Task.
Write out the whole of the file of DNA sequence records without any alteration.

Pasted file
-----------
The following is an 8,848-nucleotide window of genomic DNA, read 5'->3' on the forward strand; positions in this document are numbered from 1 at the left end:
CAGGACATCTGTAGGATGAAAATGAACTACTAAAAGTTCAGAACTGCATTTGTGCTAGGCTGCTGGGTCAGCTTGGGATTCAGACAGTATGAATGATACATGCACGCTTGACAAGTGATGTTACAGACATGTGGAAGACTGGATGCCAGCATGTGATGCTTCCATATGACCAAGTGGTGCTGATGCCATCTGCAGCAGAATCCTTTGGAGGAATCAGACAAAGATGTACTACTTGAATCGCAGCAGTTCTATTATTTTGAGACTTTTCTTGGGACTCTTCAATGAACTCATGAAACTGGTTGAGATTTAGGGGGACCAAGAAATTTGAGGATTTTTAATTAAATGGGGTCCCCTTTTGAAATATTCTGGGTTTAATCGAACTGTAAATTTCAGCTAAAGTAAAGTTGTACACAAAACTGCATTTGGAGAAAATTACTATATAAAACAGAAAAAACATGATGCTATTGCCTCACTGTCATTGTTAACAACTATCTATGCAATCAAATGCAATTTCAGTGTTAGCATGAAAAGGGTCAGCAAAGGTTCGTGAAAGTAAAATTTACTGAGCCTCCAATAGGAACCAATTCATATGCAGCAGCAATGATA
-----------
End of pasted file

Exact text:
The following is an 8,848-nucleotide window of genomic DNA, read 5'->3' on the forward strand; positions in this document are numbered from 1 at the left end:
CAGGACATCTGTAGGATGAAAATGAACTACTAAAAGTTCAGAACTGCATTTGTGCTAGGCTGCTGGGTCAGCTTGGGATTCAGACAGTATGAATGATACATGCACGCTTGACAAGTGATGTTACAGACATGTGGAAGACTGGATGCCAGCATGTGATGCTTCCATATGACCAAGTGGTGCTGATGCCATCTGCAGCAGAATCCTTTGGAGGAATCAGACAAAGATGTACTACTTGAATCGCAGCAGTTCTATTATTTTGAGACTTTTCTTGGGACTCTTCAATGAACTCATGAAACTGGTTGAGATTTAGGGGGACCAAGAAATTTGAGGATTTTTAATTAAATGGGGTCCCCTTTTGAAATATTCTGGGTTTAATCGAACTGTAAATTTCAGCTAAAGTAAAGTTGTACACAAAACTGCATTTGGAGAAAATTACTATATAAAACAGAAAAAACATGATGCTATTGCCTCACTGTCATTGTTAACAACTATCTATGCAATCAAATGCAATTTCAGTGTTAGCATGAAAAGGGTCAGCAAAGGTTCGTGAAAGTAAAATTTACTGAGCCTCCAATAGGAACCAATTCATATGCAGCAGCAATGATA